The word “cloud” is one of the most overly used, overly heard, and widely misused words in the English language today (except for describing what you see in the sky of course!) The word “cloud” can mean different things to different people. Often, the way IT professionals depict “cloud” (as in cloud computing), “the Internet” and even “a network” in our documents, both electronic and printed, are all the same.
We simply draw a cloud to show all three.
Using the “cloud” icon in Information Technology (IT) or networking goes back to the days of early network administrators. At that time, they documented their Local Area Networks (LANs) using standard line diagrams with a computer, switch, printer and server icons. When a specific LAN was to be connected to the Internet, it was necessary to show that in the same diagram, too. A cloud (like above) was used to visually represent that connection. As time went on, this was expanded to show any external network, not just the internet. Today, we see clouds being used in enterprise and service provider network documentation, and over the years, a cloud has been used in a variety of industries. General society even now widely knows and uses the word.
What really is “cloud” in cloud computing?
Although we all know what a computer is and computing means, “cloud computing” usually doesn’t have a clear meaning in people’s minds. In very simple terms, it refers to remote computing – computing that is happening somewhere else from where another physical computer sits. Beyond computing, storage and networking happen here, too. You may have heard the famous phrase, “the cloud is just someone else’s computer.” Despite the joke, this is not actually true. You will understand why here in a bit.
It is called the “cloud” also because the remote compute capability is accessed usually via the Internet (or any other network), which is also referred to as “cloud”. Therefore, the confusion remains to some degree.
The definition of Cloud Computing, according to the National Institute of Standards and Technology (NIST) SP 800-145, is as follows:
“Cloud computing is a model for enabling convenient, on-demand network access to a shared pool of configurable computing resources (e.g., networks, servers, storage, applications, and services) that can be rapidly provisioned and released with minimal management effort or service provider interaction. This cloud model is composed of five (5) essential characteristics, three (3) service models, and four (4) deployment models.”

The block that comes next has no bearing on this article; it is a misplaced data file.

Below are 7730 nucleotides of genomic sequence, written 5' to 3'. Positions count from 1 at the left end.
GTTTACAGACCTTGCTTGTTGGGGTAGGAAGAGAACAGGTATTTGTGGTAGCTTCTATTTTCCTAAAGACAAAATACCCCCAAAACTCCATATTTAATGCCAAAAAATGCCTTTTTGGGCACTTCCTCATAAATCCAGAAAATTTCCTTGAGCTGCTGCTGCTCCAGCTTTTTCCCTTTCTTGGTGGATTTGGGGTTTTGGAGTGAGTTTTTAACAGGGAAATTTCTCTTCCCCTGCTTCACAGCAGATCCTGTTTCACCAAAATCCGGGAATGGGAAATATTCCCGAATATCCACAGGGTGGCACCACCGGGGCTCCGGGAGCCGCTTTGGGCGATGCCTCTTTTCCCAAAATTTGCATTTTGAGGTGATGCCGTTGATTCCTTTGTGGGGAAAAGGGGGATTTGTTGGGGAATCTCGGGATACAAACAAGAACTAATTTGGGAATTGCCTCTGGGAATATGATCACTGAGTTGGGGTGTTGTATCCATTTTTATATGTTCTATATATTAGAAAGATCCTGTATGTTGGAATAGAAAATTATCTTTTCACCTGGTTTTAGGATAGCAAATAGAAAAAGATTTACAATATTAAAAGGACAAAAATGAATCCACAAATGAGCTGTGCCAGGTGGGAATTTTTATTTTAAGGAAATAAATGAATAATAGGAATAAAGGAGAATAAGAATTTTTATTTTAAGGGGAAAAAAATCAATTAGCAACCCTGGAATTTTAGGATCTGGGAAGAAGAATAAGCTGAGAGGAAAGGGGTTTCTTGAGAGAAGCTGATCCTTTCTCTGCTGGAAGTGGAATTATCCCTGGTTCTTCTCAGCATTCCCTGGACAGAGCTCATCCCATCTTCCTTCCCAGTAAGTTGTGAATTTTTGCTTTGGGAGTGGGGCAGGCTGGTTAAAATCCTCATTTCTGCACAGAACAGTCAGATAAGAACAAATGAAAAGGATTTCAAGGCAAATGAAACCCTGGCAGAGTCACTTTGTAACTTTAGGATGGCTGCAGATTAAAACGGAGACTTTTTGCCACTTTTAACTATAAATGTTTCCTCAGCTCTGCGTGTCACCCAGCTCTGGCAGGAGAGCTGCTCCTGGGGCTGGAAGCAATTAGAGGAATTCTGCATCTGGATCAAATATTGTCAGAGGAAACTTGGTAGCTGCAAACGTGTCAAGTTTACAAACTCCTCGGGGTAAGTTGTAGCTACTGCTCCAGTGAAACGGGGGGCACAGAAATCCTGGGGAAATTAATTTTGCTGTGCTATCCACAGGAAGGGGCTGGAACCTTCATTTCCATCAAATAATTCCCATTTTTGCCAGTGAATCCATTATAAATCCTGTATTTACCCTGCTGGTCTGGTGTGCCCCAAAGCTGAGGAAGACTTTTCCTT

A great way to remember this is 3, 4, 5—3 service models, 4 deployments models, defined by 5 essential characteristics. Therefore, rather than debating about the word “cloud,” it is worthwhile to focus on the benefits it delivers. Let’s break them down!
Three Service Models
The 3 service models of cloud are Software as a Service (SaaS), Platform as a Service (PaaS), and Infrastructure as a Service (IaaS). What is common in all three models is they all are delivered “as a service” more like a utility.
Four Deployment Models
The 4 deployment models for cloud computing are Private, Community, Public, and Hybrid. Out of these, the most widely used and known today is the “public cloud.” The famous public clouds include AWS, Azure, Google, Alibaba, Tencent, IBM, Oracle, Huawei, and the list goes on.
So, where are these clouds? Do they physically exist? The answer: they are in the hyper-scale Data Centers of these major cloud players.
A Data Center is a facility with a collection of computing, storage, and networking resource infrastructure – basically the hardware to manage the cloud’s functionality. Different capabilities like virtualization are used to emulate hardware and software for a more flexible and agile delivery capability.
Five Essential Characteristics
The 5 essential characteristics are:
- On-demand self-service
- Broad network access
- Resource pooling
- Rapid elasticity
- Measured service.
These are what really defines “Cloud Computing” – a different paradigm altogether that delivers computing, storage, networking, and other related services/capabilities in a more user-friendly manner.
Okay, we’ve established what the “cloud” is, now how do we get there?
Pathway to the Cloud
The easiest way is to go to the Internet. It is that easy! Take the example of Microsoft Office 365. With this suite, you really don’t have to worry about your data on your local device. Your data, including all your emails, are in the cloud. This means that you can access them at any time, from anywhere, using any device. You just need an internet connection. If you want, you can even keep a local copy of the data and make them sync with the cloud.
However, if you are an organization, there are a lot of aspects to think about. You must weigh your workloads, regulatory framework, security, internal skills, etc. The type of workload ranges from simple, individual personal files and applications to mission-critical platforms like 5G core networks. Remember, you do not always have to use the public cloud! Many organizations, especially service providers, use private clouds. Both individuals and organizations are moving to the cloud to enhance productivity and workflow to free up hard drive and server space, but ultimately, there are different cloud solutions for different needs.
To conclude, is not about whether the cloud is private, public, hybrid, or how you access it. As I have already mentioned, it is important to recognize the unique capabilities that the cloud delivers, and how we can use those to make our lives easier.
I wish you a safe journey to the cloud!